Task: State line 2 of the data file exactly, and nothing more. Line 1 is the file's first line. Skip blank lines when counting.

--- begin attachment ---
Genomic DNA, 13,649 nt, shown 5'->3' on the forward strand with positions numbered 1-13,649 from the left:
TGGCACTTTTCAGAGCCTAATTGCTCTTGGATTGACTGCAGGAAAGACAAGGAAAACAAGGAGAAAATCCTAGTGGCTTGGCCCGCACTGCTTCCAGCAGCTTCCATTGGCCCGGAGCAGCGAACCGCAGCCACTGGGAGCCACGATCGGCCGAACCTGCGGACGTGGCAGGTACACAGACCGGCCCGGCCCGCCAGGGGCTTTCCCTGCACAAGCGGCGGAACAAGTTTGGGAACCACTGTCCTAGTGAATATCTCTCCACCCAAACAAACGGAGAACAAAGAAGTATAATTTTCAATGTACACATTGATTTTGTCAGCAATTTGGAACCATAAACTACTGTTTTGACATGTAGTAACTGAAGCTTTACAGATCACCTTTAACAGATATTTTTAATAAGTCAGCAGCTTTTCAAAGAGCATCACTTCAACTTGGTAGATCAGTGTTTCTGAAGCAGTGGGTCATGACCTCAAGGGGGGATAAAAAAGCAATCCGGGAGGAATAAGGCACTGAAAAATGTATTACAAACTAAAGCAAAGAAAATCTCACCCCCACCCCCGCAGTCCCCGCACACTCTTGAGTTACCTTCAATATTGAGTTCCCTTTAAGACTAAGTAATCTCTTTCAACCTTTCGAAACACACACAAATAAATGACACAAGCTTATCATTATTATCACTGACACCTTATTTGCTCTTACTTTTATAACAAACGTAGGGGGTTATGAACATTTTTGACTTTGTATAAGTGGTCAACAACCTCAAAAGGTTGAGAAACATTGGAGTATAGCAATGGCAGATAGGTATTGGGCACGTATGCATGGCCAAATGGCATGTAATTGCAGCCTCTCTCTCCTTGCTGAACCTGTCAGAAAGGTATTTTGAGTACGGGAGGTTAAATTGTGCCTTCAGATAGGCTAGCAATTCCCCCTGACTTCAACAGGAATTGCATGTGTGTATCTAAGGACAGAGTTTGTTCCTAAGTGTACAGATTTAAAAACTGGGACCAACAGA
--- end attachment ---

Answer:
TGGCACTTTTCAGAGCCTAATTGCTCTTGGATTGACTGCAGGAAAGACAAGGAAAACAAGGAGAAAATCCTAGTGGCTTGGCCCGCACTGCTTCCAGCAGCTTCCATTGGCCCGGAGCAGCGAACCGCAGCCACTGGGAGCCACGATCGGCCGAACCTGCGGACGTGGCAGGTACACAGACCGGCCCGGCCCGCCAGGGGCTTTCCCTGCACAAGCGGCGGAACAAGTTTGGGAACCACTGTCCTAGTGAATATCTCTCCACCCAAACAAACGGAGAACAAAGAAGTATAATTTTCAATGTACACATTGATTTTGTCAGCAATTTGGAACCATAAACTACTGTTTTGACATGTAGTAACTGAAGCTTTACAGATCACCTTTAACAGATATTTTTAATAAGTCAGCAGCTTTTCAAAGAGCATCACTTCAACTTGGTAGATCAGTGTTTCTGAAGCAGTGGGTCATGACCTCAAGGGGGGATAAAAAAGCAATCCGGGAGGAATAAGGCACTGAAAAATGTATTACAAACTAAAGCAAAGAAAATCTCACCCCCACCCCCGCAGTCCCCGCACACTCTTGAGTTACCTTCAATATTGAGTTCCCTTTAAGACTAAGTAATCTCTTTCAACCTTTCGAAACACACACAAATAAATGACACAAGCTTATCATTATTATCACTGACACCTTATTTGCTCTTACTTTTATAACAAACGTAGGGGGTTATGAACATTTTTGACTTTGTATAAGTGGTCAACAACCTCAAAAGGTTGAGAAACATTGGAGTATAGCAATGGCAGATAGGTATTGGGCACGTATGCATGGCCAAATGGCATGTAATTGCAGCCTCTCTCTCCTTGCTGAACCTGTCAGAAAGGTATTTTGAGTACGGGAGGTTAAATTGTGCCTTCAGATAGGCTAGCAATTCCCCCTGACTTCAACAGGAATTGCATGTGTGTATCTAAGGACAGAGTTTGTTCCTAAGTGTACAGATTTAAAAACTGGGACCAACAGA